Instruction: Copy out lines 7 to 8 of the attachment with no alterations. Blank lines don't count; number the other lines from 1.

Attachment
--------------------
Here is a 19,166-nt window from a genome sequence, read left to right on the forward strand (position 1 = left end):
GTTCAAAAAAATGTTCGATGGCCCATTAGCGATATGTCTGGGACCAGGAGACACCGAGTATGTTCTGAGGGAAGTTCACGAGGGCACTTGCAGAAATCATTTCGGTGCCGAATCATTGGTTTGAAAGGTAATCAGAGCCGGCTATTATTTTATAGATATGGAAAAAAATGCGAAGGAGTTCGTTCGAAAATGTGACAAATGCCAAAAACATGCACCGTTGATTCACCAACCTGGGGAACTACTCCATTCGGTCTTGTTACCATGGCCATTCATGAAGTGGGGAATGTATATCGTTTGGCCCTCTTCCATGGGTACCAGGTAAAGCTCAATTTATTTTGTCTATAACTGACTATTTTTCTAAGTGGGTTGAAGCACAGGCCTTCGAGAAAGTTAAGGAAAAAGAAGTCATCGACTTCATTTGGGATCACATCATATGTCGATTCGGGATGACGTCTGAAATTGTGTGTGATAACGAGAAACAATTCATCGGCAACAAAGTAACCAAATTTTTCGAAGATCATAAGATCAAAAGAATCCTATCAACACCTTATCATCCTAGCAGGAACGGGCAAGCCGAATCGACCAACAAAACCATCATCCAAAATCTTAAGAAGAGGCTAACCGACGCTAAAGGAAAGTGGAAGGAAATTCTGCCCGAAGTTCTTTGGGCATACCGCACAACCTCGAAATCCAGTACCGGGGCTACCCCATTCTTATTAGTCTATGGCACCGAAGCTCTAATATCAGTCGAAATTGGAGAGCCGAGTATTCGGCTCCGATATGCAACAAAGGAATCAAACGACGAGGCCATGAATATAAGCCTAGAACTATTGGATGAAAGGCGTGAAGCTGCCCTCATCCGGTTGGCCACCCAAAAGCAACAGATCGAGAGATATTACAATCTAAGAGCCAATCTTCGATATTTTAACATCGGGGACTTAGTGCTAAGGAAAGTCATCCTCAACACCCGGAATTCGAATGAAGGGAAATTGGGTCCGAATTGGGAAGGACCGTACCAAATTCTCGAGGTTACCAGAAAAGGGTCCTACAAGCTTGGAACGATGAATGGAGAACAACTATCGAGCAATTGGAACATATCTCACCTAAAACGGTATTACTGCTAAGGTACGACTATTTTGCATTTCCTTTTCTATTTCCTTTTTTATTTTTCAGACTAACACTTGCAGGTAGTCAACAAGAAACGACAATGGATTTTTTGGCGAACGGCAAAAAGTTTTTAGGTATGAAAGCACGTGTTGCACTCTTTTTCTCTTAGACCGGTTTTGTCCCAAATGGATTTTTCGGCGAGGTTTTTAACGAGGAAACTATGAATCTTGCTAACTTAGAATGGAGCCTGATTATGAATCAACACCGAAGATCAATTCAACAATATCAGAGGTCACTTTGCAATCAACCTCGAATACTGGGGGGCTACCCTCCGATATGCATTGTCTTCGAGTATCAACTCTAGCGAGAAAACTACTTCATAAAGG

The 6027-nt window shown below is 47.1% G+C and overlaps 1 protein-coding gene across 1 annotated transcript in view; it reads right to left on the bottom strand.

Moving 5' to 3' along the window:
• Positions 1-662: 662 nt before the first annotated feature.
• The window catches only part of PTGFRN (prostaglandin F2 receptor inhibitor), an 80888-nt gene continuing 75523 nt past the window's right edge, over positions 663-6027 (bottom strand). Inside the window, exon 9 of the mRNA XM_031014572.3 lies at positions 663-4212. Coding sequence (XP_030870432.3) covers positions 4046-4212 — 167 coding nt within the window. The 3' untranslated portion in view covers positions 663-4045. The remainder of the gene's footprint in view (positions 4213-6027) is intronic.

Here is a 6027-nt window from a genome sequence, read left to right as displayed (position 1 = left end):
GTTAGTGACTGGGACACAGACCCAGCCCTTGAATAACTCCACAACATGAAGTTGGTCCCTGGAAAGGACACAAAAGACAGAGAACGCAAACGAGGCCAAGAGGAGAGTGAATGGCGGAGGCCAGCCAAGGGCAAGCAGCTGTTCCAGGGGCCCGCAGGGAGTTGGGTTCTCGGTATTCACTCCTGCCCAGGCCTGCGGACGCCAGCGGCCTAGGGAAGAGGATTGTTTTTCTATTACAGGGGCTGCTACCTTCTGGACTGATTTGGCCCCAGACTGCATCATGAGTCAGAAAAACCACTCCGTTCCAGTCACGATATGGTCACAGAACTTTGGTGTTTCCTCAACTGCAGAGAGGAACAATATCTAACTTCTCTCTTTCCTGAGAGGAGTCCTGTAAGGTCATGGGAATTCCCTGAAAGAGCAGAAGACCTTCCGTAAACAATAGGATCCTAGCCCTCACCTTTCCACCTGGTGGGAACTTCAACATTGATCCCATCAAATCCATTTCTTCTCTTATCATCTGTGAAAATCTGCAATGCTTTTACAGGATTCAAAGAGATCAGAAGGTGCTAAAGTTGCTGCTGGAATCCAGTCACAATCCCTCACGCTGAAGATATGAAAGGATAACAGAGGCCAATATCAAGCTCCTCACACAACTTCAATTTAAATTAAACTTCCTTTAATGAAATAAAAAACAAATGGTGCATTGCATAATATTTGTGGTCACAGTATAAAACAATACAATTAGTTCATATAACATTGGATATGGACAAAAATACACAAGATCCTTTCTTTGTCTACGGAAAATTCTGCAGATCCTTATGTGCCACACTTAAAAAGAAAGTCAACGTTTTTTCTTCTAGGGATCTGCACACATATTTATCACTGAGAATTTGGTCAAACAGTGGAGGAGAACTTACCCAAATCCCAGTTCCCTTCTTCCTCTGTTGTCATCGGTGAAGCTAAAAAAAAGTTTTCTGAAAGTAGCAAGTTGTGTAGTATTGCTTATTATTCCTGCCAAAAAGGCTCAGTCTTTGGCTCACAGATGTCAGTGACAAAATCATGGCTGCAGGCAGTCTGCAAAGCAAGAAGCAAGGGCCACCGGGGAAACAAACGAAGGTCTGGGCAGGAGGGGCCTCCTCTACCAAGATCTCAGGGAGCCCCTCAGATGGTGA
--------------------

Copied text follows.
Here is a 6027-nt window from a genome sequence, read left to right as displayed (position 1 = left end):
GTTAGTGACTGGGACACAGACCCAGCCCTTGAATAACTCCACAACATGAAGTTGGTCCCTGGAAAGGACACAAAAGACAGAGAACGCAAACGAGGCCAAGAGGAGAGTGAATGGCGGAGGCCAGCCAAGGGCAAGCAGCTGTTCCAGGGGCCCGCAGGGAGTTGGGTTCTCGGTATTCACTCCTGCCCAGGCCTGCGGACGCCAGCGGCCTAGGGAAGAGGATTGTTTTTCTATTACAGGGGCTGCTACCTTCTGGACTGATTTGGCCCCAGACTGCATCATGAGTCAGAAAAACCACTCCGTTCCAGTCACGATATGGTCACAGAACTTTGGTGTTTCCTCAACTGCAGAGAGGAACAATATCTAACTTCTCTCTTTCCTGAGAGGAGTCCTGTAAGGTCATGGGAATTCCCTGAAAGAGCAGAAGACCTTCCGTAAACAATAGGATCCTAGCCCTCACCTTTCCACCTGGTGGGAACTTCAACATTGATCCCATCAAATCCATTTCTTCTCTTATCATCTGTGAAAATCTGCAATGCTTTTACAGGATTCAAAGAGATCAGAAGGTGCTAAAGTTGCTGCTGGAATCCAGTCACAATCCCTCACGCTGAAGATATGAAAGGATAACAGAGGCCAATATCAAGCTCCTCACACAACTTCAATTTAAATTAAACTTCCTTTAATGAAATAAAAAACAAATGGTGCATTGCATAATATTTGTGGTCACAGTATAAAACAATACAATTAGTTCATATAACATTGGATATGGACAAAAATACACAAGATCCTTTCTTTGTCTACGGAAAATTCTGCAGATCCTTATGTGCCACACTTAAAAAGAAAGTCAACGTTTTTTCTTCTAGGGATCTGCACACATATTTATCACTGAGAATTTGGTCAAACAGTGGAGGAGAACTTACCCAAATCCCAGTTCCCTTCTTCCTCTGTTGTCATCGGTGAAGCTAAAAAAAAGTTTTCTGAAAGTAGCAAGTTGTGTAGTATTGCTTATTATTCCTGCCAAAAAGGCTCAGTCTTTGGCTCACAGATGTCAGTGACAAAATCATGGCTGCAGGCAGTCTGCAAAGCAAGAAGCAAGGGCCACCGGGGAAACAAACGAAGGTCTGGGCAGGAGGGGCCTCCTCTACCAAGATCTCAGGGAGCCCCTCAGATGGTGA